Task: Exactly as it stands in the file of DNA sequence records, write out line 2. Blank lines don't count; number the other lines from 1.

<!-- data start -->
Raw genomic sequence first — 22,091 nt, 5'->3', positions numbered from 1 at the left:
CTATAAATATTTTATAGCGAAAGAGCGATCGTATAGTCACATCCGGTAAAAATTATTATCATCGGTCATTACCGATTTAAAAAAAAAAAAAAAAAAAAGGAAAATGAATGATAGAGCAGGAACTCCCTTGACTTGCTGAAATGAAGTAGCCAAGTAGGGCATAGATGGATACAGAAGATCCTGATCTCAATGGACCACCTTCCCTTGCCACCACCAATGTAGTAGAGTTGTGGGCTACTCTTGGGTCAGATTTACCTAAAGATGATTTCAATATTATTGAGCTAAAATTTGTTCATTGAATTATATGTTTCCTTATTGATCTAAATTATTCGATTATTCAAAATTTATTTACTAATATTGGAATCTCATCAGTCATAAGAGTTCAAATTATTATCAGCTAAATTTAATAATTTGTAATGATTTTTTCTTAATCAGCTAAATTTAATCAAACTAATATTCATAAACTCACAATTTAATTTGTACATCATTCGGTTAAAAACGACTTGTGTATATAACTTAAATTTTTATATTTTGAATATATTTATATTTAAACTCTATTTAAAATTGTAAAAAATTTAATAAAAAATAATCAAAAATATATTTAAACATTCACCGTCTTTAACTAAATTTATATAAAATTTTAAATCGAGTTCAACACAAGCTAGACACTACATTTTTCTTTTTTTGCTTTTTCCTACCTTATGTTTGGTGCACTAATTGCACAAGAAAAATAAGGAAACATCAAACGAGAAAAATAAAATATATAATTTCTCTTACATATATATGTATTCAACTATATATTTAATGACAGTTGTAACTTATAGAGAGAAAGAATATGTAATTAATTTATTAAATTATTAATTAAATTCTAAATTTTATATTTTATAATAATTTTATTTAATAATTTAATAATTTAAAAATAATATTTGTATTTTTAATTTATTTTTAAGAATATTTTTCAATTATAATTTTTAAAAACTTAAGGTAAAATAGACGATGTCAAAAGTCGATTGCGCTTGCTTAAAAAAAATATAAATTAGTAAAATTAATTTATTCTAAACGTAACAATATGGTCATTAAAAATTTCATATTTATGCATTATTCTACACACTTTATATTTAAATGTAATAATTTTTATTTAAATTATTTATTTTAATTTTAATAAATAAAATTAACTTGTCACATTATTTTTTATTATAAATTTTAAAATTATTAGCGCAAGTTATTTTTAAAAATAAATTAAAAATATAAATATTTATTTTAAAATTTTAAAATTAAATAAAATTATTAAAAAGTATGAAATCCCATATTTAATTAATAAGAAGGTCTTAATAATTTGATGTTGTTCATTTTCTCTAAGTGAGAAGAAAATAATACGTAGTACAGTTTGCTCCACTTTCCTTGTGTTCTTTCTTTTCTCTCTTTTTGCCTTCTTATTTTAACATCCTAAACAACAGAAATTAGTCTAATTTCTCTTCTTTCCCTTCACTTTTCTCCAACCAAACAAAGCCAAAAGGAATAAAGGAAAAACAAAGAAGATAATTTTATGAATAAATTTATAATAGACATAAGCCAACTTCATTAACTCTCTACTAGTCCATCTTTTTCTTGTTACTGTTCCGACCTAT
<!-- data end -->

CTATAAATATTTTATAGCGAAAGAGCGATCGTATAGTCACATCCGGTAAAAATTATTATCATCGGTCATTACCGATTTAAAAAAAAAAAAAAAAAAAAGGAAAATGAATGATAGAGCAGGAACTCCCTTGACTTGCTGAAATGAAGTAGCCAAGTAGGGCATAGATGGATACAGAAGATCCTGATCTCAATGGACCACCTTCCCTTGCCACCACCAATGTAGTAGAGTTGTGGGCTACTCTTGGGTCAGATTTACCTAAAGATGATTTCAATATTATTGAGCTAAAATTTGTTCATTGAATTATATGTTTCCTTATTGATCTAAATTATTCGATTATTCAAAATTTATTTACTAATATTGGAATCTCATCAGTCATAAGAGTTCAAATTATTATCAGCTAAATTTAATAATTTGTAATGATTTTTTCTTAATCAGCTAAATTTAATCAAACTAATATTCATAAACTCACAATTTAATTTGTACATCATTCGGTTAAAAACGACTTGTGTATATAACTTAAATTTTTATATTTTGAATATATTTATATTTAAACTCTATTTAAAATTGTAAAAAATTTAATAAAAAATAATCAAAAATATATTTAAACATTCACCGTCTTTAACTAAATTTATATAAAATTTTAAATCGAGTTCAACACAAGCTAGACACTACATTTTTCTTTTTTTGCTTTTTCCTACCTTATGTTTGGTGCACTAATTGCACAAGAAAAATAAGGAAACATCAAACGAGAAAAATAAAATATATAATTTCTCTTACATATATATGTATTCAACTATATATTTAATGACAGTTGTAACTTATAGAGAGAAAGAATATGTAATTAATTTATTAAATTATTAATTAAATTCTAAATTTTATATTTTATAATAATTTTATTTAATAATTTAATAATTTAAAAATAATATTTGTATTTTTAATTTATTTTTAAGAATATTTTTCAATTATAATTTTTAAAAACTTAAGGTAAAATAGACGATGTCAAAAGTCGATTGCGCTTGCTTAAAAAAAATATAAATTAGTAAAATTAATTTATTCTAAACGTAACAATATGGTCATTAAAAATTTCATATTTATGCATTATTCTACACACTTTATATTTAAATGTAATAATTTTTATTTAAATTATTTATTTTAATTTTAATAAATAAAATTAACTTGTCACATTATTTTTTATTATAAATTTTAAAATTATTAGCGCAAGTTATTTTTAAAAATAAATTAAAAATATAAATATTTATTTTAAAATTTTAAAATTAAATAAAATTATTAAAAAGTATGAAATCCCATATTTAATTAATAAGAAGGTCTTAATAATTTGATGTTGTTCATTTTCTCTAAGTGAGAAGAAAATAATACGTAGTACAGTTTGCTCCACTTTCCTTGTGTTCTTTCTTTTCTCTCTTTTTGCCTTCTTATTTTAACATCCTAAACAACAGAAATTAGTCTAATTTCTCTTCTTTCCCTTCACTTTTCTCCAACCAAACAAAGCCAAAAGGAATAAAGGAAAAACAAAGAAGATAATTTTATGAATAAATTTATAATAGACATAAGCCAACTTCATTAACTCTCTACTAGTCCATCTTTTTCTTGTTACTGTTCCGACCTAT